This has been updated since then with a dual 4K laser projection system, and can seat 500 people. The screen here is a whopping 80 feet by 60 feet, and is complemented by a 12,000 watt sound system, and immersive “butt-kickers” in every one of its “Tempur-Pedic” seats.
So if there’s a Hollywood blockbuster that you want to check out, there’s no better way to experience it than that at this theater.
8. Wakefield History Museum
An enthralling piece of local heritage in Wakefield is the West Ward School, built in the Greek Revival style in 1847.
This two-story building served its original purpose until as recently as 1998, when it was forced to close after the second floor ceiling started to show signs of giving way.
The Wakefield Historical Society took over and restored the building, reopening it as a museum in 2010.
This is a repository for the society’s collection of artifacts, but also has intriguing clues about what came before, with original blackboards, paneling and paint schemes. Consult the society’s website for details of opening times and events.
9. Billy’s Famous Roast Beef
Tender slices of roast beef piled onto toasted onion rolls have been a North Shore specialty since just after WWII. In Wakefield’s southern Greenwood section there’s a star of the scene that has been in business for more than 30 years.
Of course the essential thing to order is the super beef plate, and this comes with a signature sauce and a mountain of fries and onion rings.
Roast beef is just one item on a huge menu, which includes plenty of regional seafood favorites like clam strip, haddock and lobster rolls (in season).
10. North Ave. Diner
Right next to Wakefield Station there’s a cozy little nook for comfort foods. North Ave. Diner may be small, but packs a huge breakfast menu, filled with omelets, egg combos (with toast and hand-cut home fries), french toast, Belgian waffles, pancakes and breakfast burritos.
On weekends there’s an expanded menu of specials, and this applies to the eggs benedicts, which are only available at this time and include Florentine, Irish benedict and crab cake variations.
The menu is equally large for lunch and dinner, running the gamut from steak tips to roast beef sandwiches, lobster rolls, baked haddock, pasta dishes, salads, gyros and subs.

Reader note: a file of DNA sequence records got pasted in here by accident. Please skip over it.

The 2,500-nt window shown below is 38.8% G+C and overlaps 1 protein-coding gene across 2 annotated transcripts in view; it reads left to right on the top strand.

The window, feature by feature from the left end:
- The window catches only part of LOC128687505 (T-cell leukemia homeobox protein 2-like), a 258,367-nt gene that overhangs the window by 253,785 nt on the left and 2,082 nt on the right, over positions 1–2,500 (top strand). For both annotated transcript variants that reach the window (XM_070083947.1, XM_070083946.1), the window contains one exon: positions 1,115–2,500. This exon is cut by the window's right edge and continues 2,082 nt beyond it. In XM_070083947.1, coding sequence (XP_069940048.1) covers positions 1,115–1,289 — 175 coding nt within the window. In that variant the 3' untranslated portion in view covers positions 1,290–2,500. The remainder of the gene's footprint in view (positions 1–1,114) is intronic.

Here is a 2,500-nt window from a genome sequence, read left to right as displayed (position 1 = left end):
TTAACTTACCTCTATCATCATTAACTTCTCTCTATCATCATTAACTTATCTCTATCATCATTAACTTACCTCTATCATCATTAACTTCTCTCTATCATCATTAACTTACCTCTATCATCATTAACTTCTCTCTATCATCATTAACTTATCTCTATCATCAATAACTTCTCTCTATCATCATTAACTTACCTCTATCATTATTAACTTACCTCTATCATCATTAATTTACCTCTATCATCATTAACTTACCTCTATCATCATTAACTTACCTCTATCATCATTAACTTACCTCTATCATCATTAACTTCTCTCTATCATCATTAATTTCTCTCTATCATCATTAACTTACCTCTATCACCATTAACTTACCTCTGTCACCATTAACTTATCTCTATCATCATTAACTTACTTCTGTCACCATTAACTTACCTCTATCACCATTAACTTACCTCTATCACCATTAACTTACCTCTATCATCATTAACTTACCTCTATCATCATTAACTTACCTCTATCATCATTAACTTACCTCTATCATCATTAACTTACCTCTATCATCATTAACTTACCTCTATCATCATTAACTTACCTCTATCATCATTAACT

11. BeanStalk Adventure Ropes Course
Another of the attractions at Jordan’s Furniture is this cavernous indoor ropes center, with challenges for both children and grownups.
People over 48” (or 42” with an adult participant) can take on the main BeanStalk Ropes Course, set on two levels and loaded with rope ladders, zig-zag beams, criss-cross walks, spaghetti hand lines and a zip rail.
The course has been designed with multiple routes so you can choose your own path. Smaller children can tackle the BeanSprout Ropes Course, with platforms less than three feet from the ground, and with a variety of obstacles to help children develop their confidence and sense of coordination.
12. Kings Dining & Entertainment
Part of a chain with almost a dozen locations, this spot at Market Street Lynnfield is best described as a family fun center, but for adults.
The centerpiece at Kings Dining & Entertainment is a sleek 12-lane bowling alley, combined with billiards and an arcade with retro games.
Sunday to Thursday there are some great specials, including a fixed price for all-you-can play bowling, arcade and billiards.
For food, there’s a big choice of shareable platters, as well as burgers, salads, wings, tacos, pizzas and sandwiches. You’ve got local craft beer on tap, along with a big choice of fancy cocktails.
13. Fourth of July Parade
Wakefield has earned a reputation for a rich program of festivities to celebrate Independence Day.
The biggest of these is the ceremonious 4th of July Parade, which first took place in 1922, and is seen as a rite of passage for many long-term Wakefield residents, attracting close to 80,000 people each year.
Typically, this kicks off at 5 pm, making its way along Main Street from Lakeside Office Park to Galvin Middle School.
Earlier in the day you’ve got a pet show, fishing derby, a canoe and kayak race, and quirky parades for doll carriages, bicycles, scooters and more. Into the evening there’s live music on the Lower Common, followed by a magical fireworks show.
14. Fridays at the Bandstand
In an annual tradition that goes back more than two decades, the Wakefield Summer Band performs a series of concerts at the bandstand on the Lower Common.
As the name suggests, these shows take place on Friday evenings, in July and August. The band’s repertoire is wide-ranging and includes classical favorites, movie soundtracks, rock & pop hits from the last 60 years, and Sousa marches.
In case of rain, the concert is moved into the First Parish Congregational Church, just next to the common.
15. Movies by the Lake
The bandstand at Lake Quannapowitt is the venue for a season of outdoor movie screenings, taking place after sunset in July and August.
Usually held on Thursday evenings, Movies by the Lake is a family-friendly event sponsored by a number of local businesses and organizations.
In the build-up to the show there are normally activities for children to take part in, often related to the movie that night. Included on the bill are recent animated movies, or classics from parents’ childhoods.